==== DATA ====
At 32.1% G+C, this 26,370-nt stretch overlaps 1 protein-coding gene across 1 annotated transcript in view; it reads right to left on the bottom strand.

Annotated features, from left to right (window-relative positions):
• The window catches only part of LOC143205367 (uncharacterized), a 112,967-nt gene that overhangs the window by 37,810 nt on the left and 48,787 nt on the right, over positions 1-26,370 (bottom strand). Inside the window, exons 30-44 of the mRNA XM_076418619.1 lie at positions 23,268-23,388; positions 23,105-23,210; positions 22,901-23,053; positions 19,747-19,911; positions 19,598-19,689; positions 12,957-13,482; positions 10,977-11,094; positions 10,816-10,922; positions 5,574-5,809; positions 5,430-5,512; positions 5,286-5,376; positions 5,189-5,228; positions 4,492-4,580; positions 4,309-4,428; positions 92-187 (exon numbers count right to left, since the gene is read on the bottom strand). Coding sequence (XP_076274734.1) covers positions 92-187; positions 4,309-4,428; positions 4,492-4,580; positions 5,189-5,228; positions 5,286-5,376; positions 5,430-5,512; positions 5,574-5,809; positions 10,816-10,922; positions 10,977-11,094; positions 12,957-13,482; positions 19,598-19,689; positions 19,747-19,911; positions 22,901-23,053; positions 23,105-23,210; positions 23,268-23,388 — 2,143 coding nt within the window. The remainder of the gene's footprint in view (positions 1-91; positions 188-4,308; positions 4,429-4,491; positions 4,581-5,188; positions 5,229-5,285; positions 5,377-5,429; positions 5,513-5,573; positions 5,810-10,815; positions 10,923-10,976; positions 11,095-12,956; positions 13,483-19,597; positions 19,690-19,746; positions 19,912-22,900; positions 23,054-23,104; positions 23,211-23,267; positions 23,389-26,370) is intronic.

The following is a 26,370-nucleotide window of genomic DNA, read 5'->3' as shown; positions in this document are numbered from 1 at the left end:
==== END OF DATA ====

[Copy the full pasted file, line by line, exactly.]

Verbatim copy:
At 32.1% G+C, this 26,370-nt stretch overlaps 1 protein-coding gene across 1 annotated transcript in view; it reads right to left on the bottom strand.

Annotated features, from left to right (window-relative positions):
• The window catches only part of LOC143205367 (uncharacterized), a 112,967-nt gene that overhangs the window by 37,810 nt on the left and 48,787 nt on the right, over positions 1-26,370 (bottom strand). Inside the window, exons 30-44 of the mRNA XM_076418619.1 lie at positions 23,268-23,388; positions 23,105-23,210; positions 22,901-23,053; positions 19,747-19,911; positions 19,598-19,689; positions 12,957-13,482; positions 10,977-11,094; positions 10,816-10,922; positions 5,574-5,809; positions 5,430-5,512; positions 5,286-5,376; positions 5,189-5,228; positions 4,492-4,580; positions 4,309-4,428; positions 92-187 (exon numbers count right to left, since the gene is read on the bottom strand). Coding sequence (XP_076274734.1) covers positions 92-187; positions 4,309-4,428; positions 4,492-4,580; positions 5,189-5,228; positions 5,286-5,376; positions 5,430-5,512; positions 5,574-5,809; positions 10,816-10,922; positions 10,977-11,094; positions 12,957-13,482; positions 19,598-19,689; positions 19,747-19,911; positions 22,901-23,053; positions 23,105-23,210; positions 23,268-23,388 — 2,143 coding nt within the window. The remainder of the gene's footprint in view (positions 1-91; positions 188-4,308; positions 4,429-4,491; positions 4,581-5,188; positions 5,229-5,285; positions 5,377-5,429; positions 5,513-5,573; positions 5,810-10,815; positions 10,923-10,976; positions 11,095-12,956; positions 13,483-19,597; positions 19,690-19,746; positions 19,912-22,900; positions 23,054-23,104; positions 23,211-23,267; positions 23,389-26,370) is intronic.

The following is a 26,370-nucleotide window of genomic DNA, read 5'->3' as shown; positions in this document are numbered from 1 at the left end: